Order to attend Court for Questioning (aka Oral Examination)

This is an application which can be made once Judgment has been granted.

It is not a method of enforcing a Judgment but can be very useful to obtain information about the Defendant's financial circumstances in order to decide which would be the most successful way to proceed with enforcement of a Judgment.

This application can be made against an individual, a sole trader or a company, if the latter option is used one or more of the Directors can be ordered to attend Court.

The process involves a Court application being made and a Court Order being personally served on the Defendant (or Company Director) ordering them to attend before a District Judge at Court to answer a questionnaire and provide documentary evidence as to their finances.  The standard questionnaire makes enquiries in respect of the following:

  • Business Accounts and salary
  • Bank/Building Society Accounts and Statements
  • Shares and other investments
  • Property ownership and assets
  • Rent and Mortgage payments including arrears
  • HP and other Agreements
  • Court Orders and Judgments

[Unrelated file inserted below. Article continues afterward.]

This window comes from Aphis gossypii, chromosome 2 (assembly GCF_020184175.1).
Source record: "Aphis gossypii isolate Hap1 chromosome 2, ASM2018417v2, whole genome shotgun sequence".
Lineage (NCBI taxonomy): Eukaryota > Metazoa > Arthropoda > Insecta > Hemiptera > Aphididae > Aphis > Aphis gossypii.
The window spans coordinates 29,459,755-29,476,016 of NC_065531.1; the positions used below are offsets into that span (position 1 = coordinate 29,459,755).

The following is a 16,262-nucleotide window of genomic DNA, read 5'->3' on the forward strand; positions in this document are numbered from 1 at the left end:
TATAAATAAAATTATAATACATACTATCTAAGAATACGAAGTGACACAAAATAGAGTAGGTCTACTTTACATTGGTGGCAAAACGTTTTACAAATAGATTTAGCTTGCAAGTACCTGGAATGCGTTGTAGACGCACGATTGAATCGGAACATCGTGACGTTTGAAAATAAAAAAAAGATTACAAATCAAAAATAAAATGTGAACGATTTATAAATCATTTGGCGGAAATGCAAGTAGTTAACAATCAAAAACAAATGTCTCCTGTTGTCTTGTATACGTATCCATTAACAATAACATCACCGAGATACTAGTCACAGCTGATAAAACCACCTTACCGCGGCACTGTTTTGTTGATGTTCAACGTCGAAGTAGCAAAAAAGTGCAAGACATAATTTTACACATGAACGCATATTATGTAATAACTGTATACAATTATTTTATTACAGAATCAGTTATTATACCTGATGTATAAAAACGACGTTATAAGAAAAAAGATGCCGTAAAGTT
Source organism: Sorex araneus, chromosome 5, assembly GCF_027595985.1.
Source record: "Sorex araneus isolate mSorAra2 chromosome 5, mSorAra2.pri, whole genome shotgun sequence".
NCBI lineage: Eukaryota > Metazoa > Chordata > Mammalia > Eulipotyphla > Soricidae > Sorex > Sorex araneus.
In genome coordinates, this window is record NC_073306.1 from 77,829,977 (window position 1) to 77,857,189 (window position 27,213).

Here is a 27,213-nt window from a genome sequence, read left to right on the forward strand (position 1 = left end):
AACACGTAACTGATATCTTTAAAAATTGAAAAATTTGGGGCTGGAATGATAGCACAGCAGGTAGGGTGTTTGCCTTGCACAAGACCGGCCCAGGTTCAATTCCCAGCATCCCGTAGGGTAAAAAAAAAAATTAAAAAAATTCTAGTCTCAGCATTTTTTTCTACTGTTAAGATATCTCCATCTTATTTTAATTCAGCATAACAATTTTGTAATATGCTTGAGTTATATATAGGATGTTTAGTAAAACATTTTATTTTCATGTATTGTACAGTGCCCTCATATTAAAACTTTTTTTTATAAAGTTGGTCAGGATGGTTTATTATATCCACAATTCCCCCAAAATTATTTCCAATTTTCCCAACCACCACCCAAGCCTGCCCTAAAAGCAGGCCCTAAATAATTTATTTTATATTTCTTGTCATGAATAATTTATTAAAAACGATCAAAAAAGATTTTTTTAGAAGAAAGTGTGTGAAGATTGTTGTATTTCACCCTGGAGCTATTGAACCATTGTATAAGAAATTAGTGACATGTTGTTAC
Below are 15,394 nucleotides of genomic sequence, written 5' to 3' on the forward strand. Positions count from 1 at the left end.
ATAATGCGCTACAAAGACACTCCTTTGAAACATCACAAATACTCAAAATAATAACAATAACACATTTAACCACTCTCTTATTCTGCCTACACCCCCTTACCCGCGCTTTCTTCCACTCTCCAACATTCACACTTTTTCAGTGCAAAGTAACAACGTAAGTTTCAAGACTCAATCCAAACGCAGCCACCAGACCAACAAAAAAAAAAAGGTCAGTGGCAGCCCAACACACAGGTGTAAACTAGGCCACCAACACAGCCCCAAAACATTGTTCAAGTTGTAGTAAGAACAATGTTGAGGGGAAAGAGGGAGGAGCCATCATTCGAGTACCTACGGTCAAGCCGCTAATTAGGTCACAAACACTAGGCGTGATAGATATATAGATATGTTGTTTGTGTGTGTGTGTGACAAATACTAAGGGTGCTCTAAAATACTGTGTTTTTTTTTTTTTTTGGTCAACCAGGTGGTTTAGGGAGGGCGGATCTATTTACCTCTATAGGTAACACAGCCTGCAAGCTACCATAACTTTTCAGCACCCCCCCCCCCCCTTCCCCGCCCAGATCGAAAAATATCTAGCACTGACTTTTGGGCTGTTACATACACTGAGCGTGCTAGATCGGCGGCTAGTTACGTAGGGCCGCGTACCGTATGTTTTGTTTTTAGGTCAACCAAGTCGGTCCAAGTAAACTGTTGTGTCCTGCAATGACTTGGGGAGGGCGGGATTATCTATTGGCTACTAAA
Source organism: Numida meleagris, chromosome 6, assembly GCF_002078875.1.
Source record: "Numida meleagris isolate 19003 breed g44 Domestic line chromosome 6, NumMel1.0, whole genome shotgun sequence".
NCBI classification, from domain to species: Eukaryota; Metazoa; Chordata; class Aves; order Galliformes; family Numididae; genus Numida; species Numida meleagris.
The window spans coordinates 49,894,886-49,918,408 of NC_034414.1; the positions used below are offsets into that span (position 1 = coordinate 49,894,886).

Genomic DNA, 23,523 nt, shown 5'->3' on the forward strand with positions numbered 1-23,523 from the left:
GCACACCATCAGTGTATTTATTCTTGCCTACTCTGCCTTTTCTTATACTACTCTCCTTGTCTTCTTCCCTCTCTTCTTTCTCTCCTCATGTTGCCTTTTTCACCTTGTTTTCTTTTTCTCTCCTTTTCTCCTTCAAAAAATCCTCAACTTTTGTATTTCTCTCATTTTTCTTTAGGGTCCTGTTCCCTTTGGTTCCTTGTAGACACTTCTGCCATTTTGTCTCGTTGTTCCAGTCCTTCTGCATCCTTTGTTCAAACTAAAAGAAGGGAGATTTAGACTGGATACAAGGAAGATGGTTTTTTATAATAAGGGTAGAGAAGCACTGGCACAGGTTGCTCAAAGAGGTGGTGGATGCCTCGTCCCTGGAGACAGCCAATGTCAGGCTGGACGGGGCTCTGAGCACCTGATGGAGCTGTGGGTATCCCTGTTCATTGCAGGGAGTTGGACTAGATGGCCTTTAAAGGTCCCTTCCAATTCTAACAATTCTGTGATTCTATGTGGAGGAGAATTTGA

• Bankruptcy/Insolvency proceedings
  • Employment Status
  • Other debts
  • Marital and Family status including children

If there are specific questions you wish the Court to ask the Defendant these can be included in the application e.g. you may have knowledge of a business transaction due to take place which may affect the Defendant's financial situation in the future.

Based upon the information contained in the completed questionnaire you can decide which method of enforcement would be most successful e.g. where a Defendant owns their home and has equity so a Charging Order could be applied for to secure the debt or to find the employer's details of an individual so an Attachment of Earnings Order can be made.

On some occasions the Defendant does not attend the first Court hearing and a second hearing date is set, however if the Defendant does not attend that hearing an application for their arrest and imprisonment for 21 days can be made which usually prompts them to comply with the Court Order.

Posted on: 24/07/2015

This article is for general guidance only. It provides useful information in a concise form. Action should not be taken without obtaining specific legal advice.

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